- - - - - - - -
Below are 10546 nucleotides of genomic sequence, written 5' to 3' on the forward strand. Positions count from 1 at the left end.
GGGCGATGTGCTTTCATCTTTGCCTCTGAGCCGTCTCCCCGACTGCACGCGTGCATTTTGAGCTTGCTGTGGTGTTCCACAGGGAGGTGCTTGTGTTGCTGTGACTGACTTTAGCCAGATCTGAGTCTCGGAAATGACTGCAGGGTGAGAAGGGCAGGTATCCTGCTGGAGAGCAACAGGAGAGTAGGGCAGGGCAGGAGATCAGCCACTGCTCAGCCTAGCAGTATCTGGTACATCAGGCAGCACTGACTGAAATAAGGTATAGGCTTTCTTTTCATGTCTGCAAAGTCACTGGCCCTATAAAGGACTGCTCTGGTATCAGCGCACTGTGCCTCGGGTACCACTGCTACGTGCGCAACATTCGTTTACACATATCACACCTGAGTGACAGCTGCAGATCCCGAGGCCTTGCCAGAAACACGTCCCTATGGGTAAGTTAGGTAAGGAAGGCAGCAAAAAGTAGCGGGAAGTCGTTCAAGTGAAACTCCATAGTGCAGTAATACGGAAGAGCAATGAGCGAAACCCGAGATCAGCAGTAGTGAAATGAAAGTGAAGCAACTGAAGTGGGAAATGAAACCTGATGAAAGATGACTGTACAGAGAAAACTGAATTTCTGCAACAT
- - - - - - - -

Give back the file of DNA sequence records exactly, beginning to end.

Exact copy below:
Below are 10546 nucleotides of genomic sequence, written 5' to 3' on the forward strand. Positions count from 1 at the left end.
GGGCGATGTGCTTTCATCTTTGCCTCTGAGCCGTCTCCCCGACTGCACGCGTGCATTTTGAGCTTGCTGTGGTGTTCCACAGGGAGGTGCTTGTGTTGCTGTGACTGACTTTAGCCAGATCTGAGTCTCGGAAATGACTGCAGGGTGAGAAGGGCAGGTATCCTGCTGGAGAGCAACAGGAGAGTAGGGCAGGGCAGGAGATCAGCCACTGCTCAGCCTAGCAGTATCTGGTACATCAGGCAGCACTGACTGAAATAAGGTATAGGCTTTCTTTTCATGTCTGCAAAGTCACTGGCCCTATAAAGGACTGCTCTGGTATCAGCGCACTGTGCCTCGGGTACCACTGCTACGTGCGCAACATTCGTTTACACATATCACACCTGAGTGACAGCTGCAGATCCCGAGGCCTTGCCAGAAACACGTCCCTATGGGTAAGTTAGGTAAGGAAGGCAGCAAAAAGTAGCGGGAAGTCGTTCAAGTGAAACTCCATAGTGCAGTAATACGGAAGAGCAATGAGCGAAACCCGAGATCAGCAGTAGTGAAATGAAAGTGAAGCAACTGAAGTGGGAAATGAAACCTGATGAAAGATGACTGTACAGAGAAAACTGAATTTCTGCAACAT